In 1948 and '49, the rapid collapse of the Kuomintang regime in China and the apparently cordial relations between the Viet Minh and Mao's Communist party caused the US to relent and allow France to deploy some of its American equipment in Southeast Asia. Fifty Bell P-63C Kingcobras were hurriedly despatched from Europe. They proved well suited to the climate and the prevailing type of operations. Their range was better than the Spitfires, and were highly resistant to the ever increasing volume of groundfire that French pilots faced over Viet Minh-dominated areas. The lifting of the ban on US warplanes also let the French Aéronavale take a more active role in the conflict. The light carrier Arromanches took up station in the gulf of Tonkin and used its SB2C Helldivers, F6F-5 Hellcats, and, eventually, F4U-7 Corsairs to good effect during the remainder of the campaign. Douglas SBD-5 Dauntless dive bombers and Consolidated PB4Y-2 Privateers operated from shore bases. The Long time on station and heavy bombloads made the Privateers particularly useful. They were often pressed into service as flareships during night assaults on French positions.
     

    Attached Files:

  14. gekho

    gekho Active Member

    Joined:
    Jan 1, 2010
    Messages:
    2,816
    Likes Received:
    19
    Trophy Points:
    38
    Occupation:
    Lawyer
    Location:
    Spain
    The French trainers (particularly the SIPAs, French-made Arado 396s powered by French-made Argus As 410 engines) were, however, too light and too fragile to make efficent warplanes in the long term. As the war dragged on and as the sophistication of the enemy increased, the French had to look for more powerful substitutes. Happily, one of the hastily adapted trainers had proved well-suited to its new tasks. Surplus, American and British T-6 Texans, SNJs, and Harvards turned out to be rugged, easily maintained, and efficient attack aircraft when equipped with a pair of pods housing twin, 7.5-mm machine guns and racks for fragmentation bombs, rockets, and napalm canisters. The Tomcats, as they bevcame known, stood up well in the face of ground fire, had a good endurance, and were still available in quantity. Four escadrilles were formed on the T-6 in 1955. By 1958, the total had risen to more than 30. (The French were perhaps the first to use the T6 in this way, since operations preceded the USAF FT-6 program by some years. Many of the French airplanes were subsequently passed on to third-world clients, including Katanga).
     

    Attached Files:

  15. gekho

    gekho Active Member

    Joined:
    Jan 1, 2010
    Messages:
    2,816
    Likes Received:
    19
    Trophy Points:
    38
    Occupation:
    Lawyer
    Location:
    Spain
    More pics
     

    Attached Files:

  16. gekho

    gekho Active Member

    Joined:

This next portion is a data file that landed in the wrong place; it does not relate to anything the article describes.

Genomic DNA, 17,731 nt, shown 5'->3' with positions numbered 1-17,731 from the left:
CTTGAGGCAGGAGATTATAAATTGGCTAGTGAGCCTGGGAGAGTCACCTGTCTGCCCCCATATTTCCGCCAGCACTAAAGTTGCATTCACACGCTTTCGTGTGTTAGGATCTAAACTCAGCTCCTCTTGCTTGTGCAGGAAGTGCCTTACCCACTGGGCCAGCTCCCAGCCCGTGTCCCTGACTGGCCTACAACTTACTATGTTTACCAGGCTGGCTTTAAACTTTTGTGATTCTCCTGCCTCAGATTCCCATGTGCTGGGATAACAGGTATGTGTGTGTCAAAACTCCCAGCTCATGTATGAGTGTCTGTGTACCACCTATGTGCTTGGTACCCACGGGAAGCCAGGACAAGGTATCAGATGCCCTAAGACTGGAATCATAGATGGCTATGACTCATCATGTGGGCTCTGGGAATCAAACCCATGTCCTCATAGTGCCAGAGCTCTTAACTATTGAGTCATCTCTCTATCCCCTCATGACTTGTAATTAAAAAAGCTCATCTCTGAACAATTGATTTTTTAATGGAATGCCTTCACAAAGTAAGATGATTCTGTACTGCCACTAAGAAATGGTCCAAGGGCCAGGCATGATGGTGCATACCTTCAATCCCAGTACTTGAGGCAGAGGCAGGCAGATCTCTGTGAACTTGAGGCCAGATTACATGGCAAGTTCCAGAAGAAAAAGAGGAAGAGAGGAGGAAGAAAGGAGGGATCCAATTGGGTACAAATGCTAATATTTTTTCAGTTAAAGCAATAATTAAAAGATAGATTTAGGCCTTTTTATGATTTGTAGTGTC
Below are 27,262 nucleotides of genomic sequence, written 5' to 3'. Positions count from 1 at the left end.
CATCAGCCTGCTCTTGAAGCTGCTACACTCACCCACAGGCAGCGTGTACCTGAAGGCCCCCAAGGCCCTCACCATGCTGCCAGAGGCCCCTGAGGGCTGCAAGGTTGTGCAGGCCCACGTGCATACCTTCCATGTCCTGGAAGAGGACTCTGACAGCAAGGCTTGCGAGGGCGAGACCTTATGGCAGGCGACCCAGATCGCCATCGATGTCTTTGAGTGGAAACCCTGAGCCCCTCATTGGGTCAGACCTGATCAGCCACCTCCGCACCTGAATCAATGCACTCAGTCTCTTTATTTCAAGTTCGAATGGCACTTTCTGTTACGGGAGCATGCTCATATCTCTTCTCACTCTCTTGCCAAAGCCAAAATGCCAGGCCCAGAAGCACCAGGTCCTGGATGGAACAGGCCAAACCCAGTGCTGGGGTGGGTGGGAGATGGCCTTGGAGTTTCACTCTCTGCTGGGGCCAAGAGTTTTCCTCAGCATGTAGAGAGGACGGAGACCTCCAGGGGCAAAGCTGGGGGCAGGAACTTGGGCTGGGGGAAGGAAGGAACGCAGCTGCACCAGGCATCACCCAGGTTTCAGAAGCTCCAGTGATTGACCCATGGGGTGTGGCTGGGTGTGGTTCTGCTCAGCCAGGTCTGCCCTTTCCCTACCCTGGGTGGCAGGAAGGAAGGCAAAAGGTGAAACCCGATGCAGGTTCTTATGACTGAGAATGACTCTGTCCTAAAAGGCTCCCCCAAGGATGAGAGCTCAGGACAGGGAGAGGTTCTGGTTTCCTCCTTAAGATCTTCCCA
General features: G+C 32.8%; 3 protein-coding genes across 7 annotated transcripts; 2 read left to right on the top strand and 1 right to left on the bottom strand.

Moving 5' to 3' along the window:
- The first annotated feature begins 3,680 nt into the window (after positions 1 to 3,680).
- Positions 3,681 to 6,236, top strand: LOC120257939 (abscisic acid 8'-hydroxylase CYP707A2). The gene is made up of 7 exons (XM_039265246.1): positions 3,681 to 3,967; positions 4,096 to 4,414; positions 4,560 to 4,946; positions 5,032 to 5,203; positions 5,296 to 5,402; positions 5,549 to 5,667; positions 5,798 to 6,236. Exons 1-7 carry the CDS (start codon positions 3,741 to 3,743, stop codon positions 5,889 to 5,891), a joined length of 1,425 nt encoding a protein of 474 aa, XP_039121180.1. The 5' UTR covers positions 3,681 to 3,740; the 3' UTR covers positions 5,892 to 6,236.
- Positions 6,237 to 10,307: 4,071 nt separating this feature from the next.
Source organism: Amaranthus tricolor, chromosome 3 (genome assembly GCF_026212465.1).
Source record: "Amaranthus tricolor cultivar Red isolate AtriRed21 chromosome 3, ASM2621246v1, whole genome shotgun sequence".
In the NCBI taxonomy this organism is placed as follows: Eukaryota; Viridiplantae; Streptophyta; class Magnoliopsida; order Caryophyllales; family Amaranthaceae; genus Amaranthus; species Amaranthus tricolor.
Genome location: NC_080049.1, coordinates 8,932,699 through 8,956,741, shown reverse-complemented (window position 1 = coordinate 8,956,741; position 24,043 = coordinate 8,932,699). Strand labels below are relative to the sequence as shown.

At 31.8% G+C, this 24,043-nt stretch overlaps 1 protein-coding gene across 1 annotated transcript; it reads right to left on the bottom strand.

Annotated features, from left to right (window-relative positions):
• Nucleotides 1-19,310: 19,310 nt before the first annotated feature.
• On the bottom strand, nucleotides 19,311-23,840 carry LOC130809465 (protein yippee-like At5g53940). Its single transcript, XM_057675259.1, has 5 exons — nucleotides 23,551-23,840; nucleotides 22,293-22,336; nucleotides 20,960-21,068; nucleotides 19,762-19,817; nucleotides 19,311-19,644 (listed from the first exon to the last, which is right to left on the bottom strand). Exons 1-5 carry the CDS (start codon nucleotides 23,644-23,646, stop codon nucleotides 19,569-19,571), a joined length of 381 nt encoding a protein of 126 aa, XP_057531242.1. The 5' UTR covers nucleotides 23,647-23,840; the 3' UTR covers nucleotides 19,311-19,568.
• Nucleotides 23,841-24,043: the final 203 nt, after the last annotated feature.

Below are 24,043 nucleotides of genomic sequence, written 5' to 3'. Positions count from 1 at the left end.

Jan 1, 2010
    Messages:
    2,816
    Likes Received:
    19
    Trophy Points:
    38
    Occupation:
    Lawyer
    Location:
    Spain
    With the end of the Korean War in early 1954, the United States greatly stepped up its involvement in French Indochina. But, to maintain the "plausible deniability" that rendered so many poorly thought-out Southeast-Asian schemes palatable to American administrations, the intervention was placed in the hands of the CIA and its proprietary airline, Air America. To meet France's need for airlift capacity and long-range, high-endurance strike aircraft, B-26s were flown from Korea to Taiwan and the Philippines for overhaul. They were "sanitized" (rendered anonymous and hopefully untraceable), then transferred to the CIA for use in Indochina. USAF volunteers were "sheep-dipped"—stripped of the most obvious signs of their ongoing service connections—and transferred to Air America as C-119 pilots and loadmasters. 200 active-duty USAF B-26 mechanics were quietly seconded to the Armée de l'Air to maintain the CIA's bomber force, on the condition that they serve only in secure areas, where they could not be captured or spotted by reporters.
     

    Attached Files:

  17. gekho

    gekho Active Member

    Joined:
    Jan 1, 2010
    Messages:
    2,816
    Likes Received:
    19
    Trophy Points:
    38
    Occupation:
    Lawyer
    Location:
    Spain
    #17 gekho, May 10, 2010
    Last edited: May 10, 2010
    Given the relative success of the B-26 Invader in Indochina, the French were anxious to obtain the aircraft for use in Algeria (the Indochina aircraft were CIA-owned and, at the conclusion of hostilities, were returned to secret Agency depots on Taiwan and at Clark Field in the Philippines). In 1956, France requested B-26s under MDAP, the US Mutual Defense Aid Program. The aircraft were ostensibly stopgap equipment for France's European bomber squadrons, pending availability of the Vautour twin-jet bomber. They were overhauled by Fleetways in California and Fairey in the UK, then ferried to France. The aircraft equipped two groups, GB.1/91 Gascogne and GB.2/91 Guyenne, both based at Oran. A photoreconaissance squadron, ERP.1/32 Armagnac, received RB-26Cs.